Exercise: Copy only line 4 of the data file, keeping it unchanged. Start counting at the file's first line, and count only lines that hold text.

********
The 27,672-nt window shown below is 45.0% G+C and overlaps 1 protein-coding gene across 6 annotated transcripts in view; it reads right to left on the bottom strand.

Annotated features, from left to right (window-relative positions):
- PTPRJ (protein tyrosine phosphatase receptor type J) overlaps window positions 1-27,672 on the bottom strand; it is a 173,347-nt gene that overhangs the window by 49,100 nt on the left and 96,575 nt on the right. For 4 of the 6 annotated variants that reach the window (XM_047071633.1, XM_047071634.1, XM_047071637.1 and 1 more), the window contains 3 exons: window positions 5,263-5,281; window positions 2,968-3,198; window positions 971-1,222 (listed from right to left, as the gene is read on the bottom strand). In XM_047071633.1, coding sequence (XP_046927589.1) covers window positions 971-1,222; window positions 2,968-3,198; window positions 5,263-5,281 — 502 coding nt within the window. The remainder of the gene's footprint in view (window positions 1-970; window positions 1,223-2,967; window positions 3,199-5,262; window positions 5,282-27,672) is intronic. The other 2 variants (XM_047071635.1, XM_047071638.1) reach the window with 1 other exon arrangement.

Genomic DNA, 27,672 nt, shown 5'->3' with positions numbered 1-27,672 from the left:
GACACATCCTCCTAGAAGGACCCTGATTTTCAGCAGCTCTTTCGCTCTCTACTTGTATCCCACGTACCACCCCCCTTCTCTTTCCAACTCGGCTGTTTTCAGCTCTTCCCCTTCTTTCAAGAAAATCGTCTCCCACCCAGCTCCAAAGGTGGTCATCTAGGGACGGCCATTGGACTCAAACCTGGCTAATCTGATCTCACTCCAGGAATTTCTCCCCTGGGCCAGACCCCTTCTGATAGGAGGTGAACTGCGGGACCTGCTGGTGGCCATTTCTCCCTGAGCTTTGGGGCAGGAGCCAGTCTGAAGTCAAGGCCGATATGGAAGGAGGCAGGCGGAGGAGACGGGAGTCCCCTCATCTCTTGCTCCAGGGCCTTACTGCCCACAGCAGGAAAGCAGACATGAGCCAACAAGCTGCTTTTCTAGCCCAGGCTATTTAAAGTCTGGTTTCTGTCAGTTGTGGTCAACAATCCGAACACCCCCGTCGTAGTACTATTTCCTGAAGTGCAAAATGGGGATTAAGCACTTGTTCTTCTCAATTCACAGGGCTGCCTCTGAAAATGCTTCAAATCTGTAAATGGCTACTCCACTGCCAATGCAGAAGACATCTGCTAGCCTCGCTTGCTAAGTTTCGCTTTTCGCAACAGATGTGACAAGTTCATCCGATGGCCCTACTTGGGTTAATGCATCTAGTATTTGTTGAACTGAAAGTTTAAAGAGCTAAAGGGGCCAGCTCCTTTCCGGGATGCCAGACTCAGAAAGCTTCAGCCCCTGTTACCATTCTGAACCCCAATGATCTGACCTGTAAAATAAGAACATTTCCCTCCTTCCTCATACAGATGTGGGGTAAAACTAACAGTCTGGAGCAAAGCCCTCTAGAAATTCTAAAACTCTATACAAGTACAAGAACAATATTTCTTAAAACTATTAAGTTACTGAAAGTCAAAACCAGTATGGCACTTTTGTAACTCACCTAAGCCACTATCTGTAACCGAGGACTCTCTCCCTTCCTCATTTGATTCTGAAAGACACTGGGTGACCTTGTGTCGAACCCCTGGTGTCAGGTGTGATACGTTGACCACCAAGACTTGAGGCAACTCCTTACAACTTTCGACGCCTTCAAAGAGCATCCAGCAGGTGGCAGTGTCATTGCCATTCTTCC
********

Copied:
Genomic DNA, 27,672 nt, shown 5'->3' with positions numbered 1-27,672 from the left: